Information on Aging Offered to Community by Colorado State University’s Center on Aging

Colorado State University will host a series of presentations to help the general public and professionals who work in fields that serve older adults and their families learn about the latest aging research work conducted at Colorado State University and other universities in the nation.

The series will be held from noon to 1 p.m. on the second Monday of each month in Room 214-216 of the Lory Student Center; attendees may bring a lunch. The series works to help people gain a better understanding of the complexities of the human aging process, including the potential for wellness while aging and the limitations that illnesses and less than favorable living conditions may bring in later life.

The Aging Research Colloquium Series features cutting-edge research in aging from a multidisciplinary perspective. The series is sponsored by the Colorado State University Center on Aging in the College of Applied Human Sciences.

Topics are:

–     October 13: "Connecting basic and applied research in stroke rehabilitation." Matthew Malcolm, assistant professor, Department of Occupational Therapy, Colorado State University. This workshop will explain how new advancements in neuroscience and neuropsychology can help to rehabilitate stroke patients.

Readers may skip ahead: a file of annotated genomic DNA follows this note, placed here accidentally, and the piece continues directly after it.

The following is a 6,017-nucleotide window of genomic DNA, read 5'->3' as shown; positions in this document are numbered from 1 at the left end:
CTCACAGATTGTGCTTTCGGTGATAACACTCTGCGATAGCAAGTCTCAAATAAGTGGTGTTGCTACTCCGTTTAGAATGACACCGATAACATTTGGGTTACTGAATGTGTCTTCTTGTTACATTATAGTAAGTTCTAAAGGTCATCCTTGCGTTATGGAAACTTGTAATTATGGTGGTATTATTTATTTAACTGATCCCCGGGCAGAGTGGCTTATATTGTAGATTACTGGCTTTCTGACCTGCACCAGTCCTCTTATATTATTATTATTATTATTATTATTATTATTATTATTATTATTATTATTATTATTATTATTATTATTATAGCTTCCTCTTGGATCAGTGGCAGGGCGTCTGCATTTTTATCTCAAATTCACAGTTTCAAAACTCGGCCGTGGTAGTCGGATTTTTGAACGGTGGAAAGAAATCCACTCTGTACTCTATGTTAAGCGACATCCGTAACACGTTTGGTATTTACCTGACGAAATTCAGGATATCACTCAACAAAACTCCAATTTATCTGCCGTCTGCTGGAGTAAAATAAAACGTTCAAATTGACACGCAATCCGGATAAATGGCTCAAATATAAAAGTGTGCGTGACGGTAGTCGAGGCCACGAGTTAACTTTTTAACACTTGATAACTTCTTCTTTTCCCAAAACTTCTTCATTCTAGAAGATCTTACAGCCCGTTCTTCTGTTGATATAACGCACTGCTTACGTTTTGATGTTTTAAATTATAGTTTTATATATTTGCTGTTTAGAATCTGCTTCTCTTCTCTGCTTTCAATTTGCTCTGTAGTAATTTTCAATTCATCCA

–     November 10: "Cognition, emotions, and their interactions across the lifespan: From 5 to 90 years of age." Hasker Davis, professor, Department of Psychology, University of Colorado at Colorado Springs. This workshop will explore the connections between the mind and the heart by looking at information collected from survey participants ages 5 to 90. By looking at this connection, researchers are able to develop ways to help people age successfully.

–     December 8: "Vascular control in aging humans."  Frank Dinenno, assistant professor, Department of Health and Exercise Science, Colorado State University. This last workshop will explain how damaged blood vessels are related to heart disease and how lack of oxygen and blood flow can affect the aging of older adults.

For more information contact Benjamin Miller, Department of Health and Exercise Science at, or Manfred Diehl, director, Center on Aging at